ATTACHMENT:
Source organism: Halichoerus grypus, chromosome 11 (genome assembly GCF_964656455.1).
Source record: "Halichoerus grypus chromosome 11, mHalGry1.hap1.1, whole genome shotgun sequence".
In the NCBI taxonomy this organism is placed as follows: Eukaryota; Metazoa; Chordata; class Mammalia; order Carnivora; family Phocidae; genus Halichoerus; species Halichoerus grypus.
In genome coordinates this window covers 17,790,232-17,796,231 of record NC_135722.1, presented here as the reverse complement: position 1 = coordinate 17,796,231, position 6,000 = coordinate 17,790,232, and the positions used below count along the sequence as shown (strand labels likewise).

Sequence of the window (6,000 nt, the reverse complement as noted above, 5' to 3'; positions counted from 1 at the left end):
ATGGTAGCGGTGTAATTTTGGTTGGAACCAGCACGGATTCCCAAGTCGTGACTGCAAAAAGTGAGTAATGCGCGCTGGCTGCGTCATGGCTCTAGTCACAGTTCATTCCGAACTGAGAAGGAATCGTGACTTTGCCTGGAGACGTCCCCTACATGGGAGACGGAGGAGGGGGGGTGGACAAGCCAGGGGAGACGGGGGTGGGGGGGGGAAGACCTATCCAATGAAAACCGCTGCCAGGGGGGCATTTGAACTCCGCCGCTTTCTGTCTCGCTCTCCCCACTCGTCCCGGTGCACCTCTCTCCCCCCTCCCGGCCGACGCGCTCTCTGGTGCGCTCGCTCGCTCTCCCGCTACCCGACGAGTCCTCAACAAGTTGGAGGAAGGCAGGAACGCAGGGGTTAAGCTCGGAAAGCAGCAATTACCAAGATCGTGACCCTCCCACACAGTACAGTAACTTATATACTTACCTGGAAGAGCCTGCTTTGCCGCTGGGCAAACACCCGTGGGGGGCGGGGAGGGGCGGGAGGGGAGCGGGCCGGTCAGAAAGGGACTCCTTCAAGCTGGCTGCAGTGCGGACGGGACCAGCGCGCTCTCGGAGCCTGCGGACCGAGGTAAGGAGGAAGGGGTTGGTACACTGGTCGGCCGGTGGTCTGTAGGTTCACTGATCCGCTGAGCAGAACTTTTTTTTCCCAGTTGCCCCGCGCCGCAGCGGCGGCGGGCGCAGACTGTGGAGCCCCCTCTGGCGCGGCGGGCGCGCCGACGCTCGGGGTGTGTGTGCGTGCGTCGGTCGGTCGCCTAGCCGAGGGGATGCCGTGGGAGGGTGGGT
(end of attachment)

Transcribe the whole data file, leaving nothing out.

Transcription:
Source organism: Halichoerus grypus, chromosome 11 (genome assembly GCF_964656455.1).
Source record: "Halichoerus grypus chromosome 11, mHalGry1.hap1.1, whole genome shotgun sequence".
In the NCBI taxonomy this organism is placed as follows: Eukaryota; Metazoa; Chordata; class Mammalia; order Carnivora; family Phocidae; genus Halichoerus; species Halichoerus grypus.
In genome coordinates this window covers 17,790,232-17,796,231 of record NC_135722.1, presented here as the reverse complement: position 1 = coordinate 17,796,231, position 6,000 = coordinate 17,790,232, and the positions used below count along the sequence as shown (strand labels likewise).

Sequence of the window (6,000 nt, the reverse complement as noted above, 5' to 3'; positions counted from 1 at the left end):
ATGGTAGCGGTGTAATTTTGGTTGGAACCAGCACGGATTCCCAAGTCGTGACTGCAAAAAGTGAGTAATGCGCGCTGGCTGCGTCATGGCTCTAGTCACAGTTCATTCCGAACTGAGAAGGAATCGTGACTTTGCCTGGAGACGTCCCCTACATGGGAGACGGAGGAGGGGGGGTGGACAAGCCAGGGGAGACGGGGGTGGGGGGGGGAAGACCTATCCAATGAAAACCGCTGCCAGGGGGGCATTTGAACTCCGCCGCTTTCTGTCTCGCTCTCCCCACTCGTCCCGGTGCACCTCTCTCCCCCCTCCCGGCCGACGCGCTCTCTGGTGCGCTCGCTCGCTCTCCCGCTACCCGACGAGTCCTCAACAAGTTGGAGGAAGGCAGGAACGCAGGGGTTAAGCTCGGAAAGCAGCAATTACCAAGATCGTGACCCTCCCACACAGTACAGTAACTTATATACTTACCTGGAAGAGCCTGCTTTGCCGCTGGGCAAACACCCGTGGGGGGCGGGGAGGGGCGGGAGGGGAGCGGGCCGGTCAGAAAGGGACTCCTTCAAGCTGGCTGCAGTGCGGACGGGACCAGCGCGCTCTCGGAGCCTGCGGACCGAGGTAAGGAGGAAGGGGTTGGTACACTGGTCGGCCGGTGGTCTGTAGGTTCACTGATCCGCTGAGCAGAACTTTTTTTTCCCAGTTGCCCCGCGCCGCAGCGGCGGCGGGCGCAGACTGTGGAGCCCCCTCTGGCGCGGCGGGCGCGCCGACGCTCGGGGTGTGTGTGCGTGCGTCGGTCGGTCGCCTAGCCGAGGGGATGCCGTGGGAGGGTGGGT